River of molten lava in Hawaii crosses residential property, threatens more homes
A slow-moving river of molten lava from an erupting volcano crept over residential and farm property on Hawaii’s Big Island on Wednesday after incinerating an outbuilding as it threatened dozens of homes at the edge of a former plantation town.
The lava flow from the Kilauea volcano has been slogging toward the village of Pahoa for weeks, moving at speeds of 10 to 15 yards (meters) an hour as it bubbled over a cemetery and reached the community’s outskirts.
As of Wednesday afternoon, authorities reported the lava had advanced to within 205 yards of Pahoa Village Road, the main street through the town of about 800 people built on the site of an old sugar plantation.
Pahoa’s commercial district lies mostly to the south of the area in greatest danger, and most homes and businesses are believed to be out of harm’s way, based on the lava’s current trajectory, civil defense chief Darryl Oliveira said.
But residents of about 50 dwellings in what civil defense officials called a “corridor of risk” have been urged to be prepared to leave, and many have been slowly emptying their homes of furniture and belongings.
Oliveira told a news conference that officials had met about a dozen residents and business owners closest to the leading edge. He said all were prepared to leave, but added they intended to wait until the last minute before evacuating.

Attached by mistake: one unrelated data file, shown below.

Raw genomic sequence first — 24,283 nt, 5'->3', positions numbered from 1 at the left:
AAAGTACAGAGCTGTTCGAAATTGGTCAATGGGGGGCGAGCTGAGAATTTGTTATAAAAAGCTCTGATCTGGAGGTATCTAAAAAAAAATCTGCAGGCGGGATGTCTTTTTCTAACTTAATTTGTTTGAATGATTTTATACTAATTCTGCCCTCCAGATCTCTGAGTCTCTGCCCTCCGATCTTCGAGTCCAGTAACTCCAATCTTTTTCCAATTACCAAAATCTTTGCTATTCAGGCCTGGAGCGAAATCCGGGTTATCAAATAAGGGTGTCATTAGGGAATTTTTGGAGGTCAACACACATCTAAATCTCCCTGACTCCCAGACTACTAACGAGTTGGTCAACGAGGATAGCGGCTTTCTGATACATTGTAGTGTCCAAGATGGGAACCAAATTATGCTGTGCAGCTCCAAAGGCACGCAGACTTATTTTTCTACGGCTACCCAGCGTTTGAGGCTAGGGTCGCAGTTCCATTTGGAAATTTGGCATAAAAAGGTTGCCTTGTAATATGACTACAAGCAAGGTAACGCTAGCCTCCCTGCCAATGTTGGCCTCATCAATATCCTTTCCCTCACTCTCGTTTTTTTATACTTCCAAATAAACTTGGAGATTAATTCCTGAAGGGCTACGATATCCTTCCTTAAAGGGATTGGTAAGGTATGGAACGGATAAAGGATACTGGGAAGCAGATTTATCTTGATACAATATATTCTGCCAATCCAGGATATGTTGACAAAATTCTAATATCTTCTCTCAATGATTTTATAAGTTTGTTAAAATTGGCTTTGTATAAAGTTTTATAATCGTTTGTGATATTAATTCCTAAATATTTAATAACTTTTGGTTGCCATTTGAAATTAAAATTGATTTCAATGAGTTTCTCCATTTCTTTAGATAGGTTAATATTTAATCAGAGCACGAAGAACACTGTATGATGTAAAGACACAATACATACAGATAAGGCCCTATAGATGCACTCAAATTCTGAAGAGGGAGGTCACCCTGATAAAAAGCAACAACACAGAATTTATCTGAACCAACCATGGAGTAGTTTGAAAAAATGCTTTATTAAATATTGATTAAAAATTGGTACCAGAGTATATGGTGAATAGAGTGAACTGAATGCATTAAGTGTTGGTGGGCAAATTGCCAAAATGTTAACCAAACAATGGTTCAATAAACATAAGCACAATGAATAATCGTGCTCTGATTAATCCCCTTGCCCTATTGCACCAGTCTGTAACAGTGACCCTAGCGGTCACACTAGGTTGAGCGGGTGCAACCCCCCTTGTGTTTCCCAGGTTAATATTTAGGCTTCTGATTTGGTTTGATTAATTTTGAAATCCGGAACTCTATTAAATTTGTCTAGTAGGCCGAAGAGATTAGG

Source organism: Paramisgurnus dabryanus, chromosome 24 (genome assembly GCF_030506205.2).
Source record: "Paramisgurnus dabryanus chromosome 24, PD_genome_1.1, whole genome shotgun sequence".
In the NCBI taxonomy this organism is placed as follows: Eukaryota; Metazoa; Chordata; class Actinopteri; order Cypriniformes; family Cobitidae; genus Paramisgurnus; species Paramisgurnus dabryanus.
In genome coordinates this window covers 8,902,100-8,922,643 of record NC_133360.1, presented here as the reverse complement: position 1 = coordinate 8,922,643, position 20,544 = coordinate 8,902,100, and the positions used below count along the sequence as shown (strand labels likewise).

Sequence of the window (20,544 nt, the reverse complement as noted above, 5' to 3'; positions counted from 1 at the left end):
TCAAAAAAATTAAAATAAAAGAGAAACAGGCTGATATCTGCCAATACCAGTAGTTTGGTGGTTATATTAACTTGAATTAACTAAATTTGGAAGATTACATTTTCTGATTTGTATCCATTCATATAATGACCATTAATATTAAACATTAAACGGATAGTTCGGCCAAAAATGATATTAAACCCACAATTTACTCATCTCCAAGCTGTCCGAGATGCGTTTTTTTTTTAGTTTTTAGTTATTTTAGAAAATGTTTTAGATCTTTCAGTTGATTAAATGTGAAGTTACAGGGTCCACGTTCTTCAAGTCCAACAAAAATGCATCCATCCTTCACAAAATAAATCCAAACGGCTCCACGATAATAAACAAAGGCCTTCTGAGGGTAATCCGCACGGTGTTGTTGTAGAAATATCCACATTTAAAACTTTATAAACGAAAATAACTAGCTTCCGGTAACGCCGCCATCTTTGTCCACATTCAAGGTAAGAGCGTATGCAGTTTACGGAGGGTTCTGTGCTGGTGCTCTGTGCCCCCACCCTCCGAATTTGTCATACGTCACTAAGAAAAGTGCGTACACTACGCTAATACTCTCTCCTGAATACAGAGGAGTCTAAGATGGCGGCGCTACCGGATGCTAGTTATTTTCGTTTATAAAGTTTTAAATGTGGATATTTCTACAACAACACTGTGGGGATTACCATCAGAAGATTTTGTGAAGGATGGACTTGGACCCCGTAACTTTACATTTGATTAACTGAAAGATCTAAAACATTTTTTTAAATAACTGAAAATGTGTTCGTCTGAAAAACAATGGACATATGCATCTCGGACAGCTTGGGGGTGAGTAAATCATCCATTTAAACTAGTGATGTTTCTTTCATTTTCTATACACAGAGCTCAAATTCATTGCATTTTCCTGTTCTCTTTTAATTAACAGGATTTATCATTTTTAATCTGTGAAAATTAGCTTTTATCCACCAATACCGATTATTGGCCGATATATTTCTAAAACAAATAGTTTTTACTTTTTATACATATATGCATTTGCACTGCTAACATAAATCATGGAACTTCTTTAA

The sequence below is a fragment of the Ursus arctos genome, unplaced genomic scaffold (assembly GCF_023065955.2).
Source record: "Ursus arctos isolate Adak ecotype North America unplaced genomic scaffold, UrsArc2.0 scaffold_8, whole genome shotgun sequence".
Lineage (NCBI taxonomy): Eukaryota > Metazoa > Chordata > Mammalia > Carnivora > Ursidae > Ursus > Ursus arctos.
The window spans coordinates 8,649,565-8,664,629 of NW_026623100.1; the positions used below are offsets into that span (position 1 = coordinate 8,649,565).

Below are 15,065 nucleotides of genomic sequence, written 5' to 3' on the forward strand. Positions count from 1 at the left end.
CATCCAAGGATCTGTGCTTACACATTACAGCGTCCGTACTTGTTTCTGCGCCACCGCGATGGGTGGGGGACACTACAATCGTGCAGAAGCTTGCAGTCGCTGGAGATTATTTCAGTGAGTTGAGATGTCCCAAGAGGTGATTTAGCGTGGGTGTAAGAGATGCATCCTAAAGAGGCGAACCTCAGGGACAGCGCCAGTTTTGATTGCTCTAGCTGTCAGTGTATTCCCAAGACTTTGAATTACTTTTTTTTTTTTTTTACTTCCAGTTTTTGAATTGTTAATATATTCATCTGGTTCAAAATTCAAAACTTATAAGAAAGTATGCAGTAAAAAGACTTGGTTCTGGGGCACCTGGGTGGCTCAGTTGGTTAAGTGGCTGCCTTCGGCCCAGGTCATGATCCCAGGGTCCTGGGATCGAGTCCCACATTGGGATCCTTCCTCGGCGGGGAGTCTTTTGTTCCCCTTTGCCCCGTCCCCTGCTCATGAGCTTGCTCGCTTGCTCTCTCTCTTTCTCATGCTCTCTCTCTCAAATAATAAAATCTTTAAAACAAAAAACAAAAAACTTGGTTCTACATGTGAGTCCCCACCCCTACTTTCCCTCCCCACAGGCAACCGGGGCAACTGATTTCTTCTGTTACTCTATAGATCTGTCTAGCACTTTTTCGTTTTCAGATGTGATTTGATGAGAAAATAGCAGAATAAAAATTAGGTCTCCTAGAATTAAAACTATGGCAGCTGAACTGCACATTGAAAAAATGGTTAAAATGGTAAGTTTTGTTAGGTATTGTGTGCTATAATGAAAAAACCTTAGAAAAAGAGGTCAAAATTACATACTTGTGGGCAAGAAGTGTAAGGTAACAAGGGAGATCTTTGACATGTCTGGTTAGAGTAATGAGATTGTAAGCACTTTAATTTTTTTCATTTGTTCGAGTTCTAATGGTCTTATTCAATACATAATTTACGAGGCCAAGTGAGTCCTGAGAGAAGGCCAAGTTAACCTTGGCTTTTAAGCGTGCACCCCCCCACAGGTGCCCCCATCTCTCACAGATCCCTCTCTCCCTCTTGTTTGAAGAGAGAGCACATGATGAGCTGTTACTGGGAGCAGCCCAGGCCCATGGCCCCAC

No mandatory evacuations have been ordered.
Oliveira added that 83 national guard troops were undergoing training and would be deployed to the community on Thursday.
Besides anxiety, some residents, like Aaron Milewski, voiced resignation about the forces of nature they faced.
“This energy is coming from the center of the Earth, so you have to respect it,” he said.
Molten rock topping temperatures of 1,650 F (900 C) engulfed a storage shed on Tuesday but bypassed a rental house that was already evacuated, Oliveira said.
A slower-moving, narrower finger of lava then branched out off the main flow and oozed back toward the abandoned home, crawling to within 100 feet (30 meters) of it on Wednesday, Oliveira said. It remained to be seen whether the house would be spared.
The main lava front continued to creep over adjacent farm property, taking aim at a warehouse and home. Another property owner built a tall berm of soil and rock hoping to divert the approaching lava around his house.
The flow is expected eventually to reach the ocean, still 6 miles (10 km) away, authorities said.
Monte Romero, a resident of nearby Hawaiian Paradise Park, which is not in the lava’s projected path, said at the barricaded end of Pahoa Village Road on Wednesday evening that he came to make an offering of leaves to Pele, the Hawaiian goddess of volcanoes.
“It was emotional for me,” Romero said with tears in his eyes. “But it’s not sadness. It’s just my connection to the land, this land of enchantment.”
Kilauea has erupted continuously from its Pu’u O’o vent since 1983, with its latest lava flow beginning on June 27. The last home destroyed by lava on the Big Island was at the Royal Gardens subdivision in Kalapana in 2012.
(Reporting by Karin Stanton; Writing by Curtis Skinner; Editing by Angus MacSwan)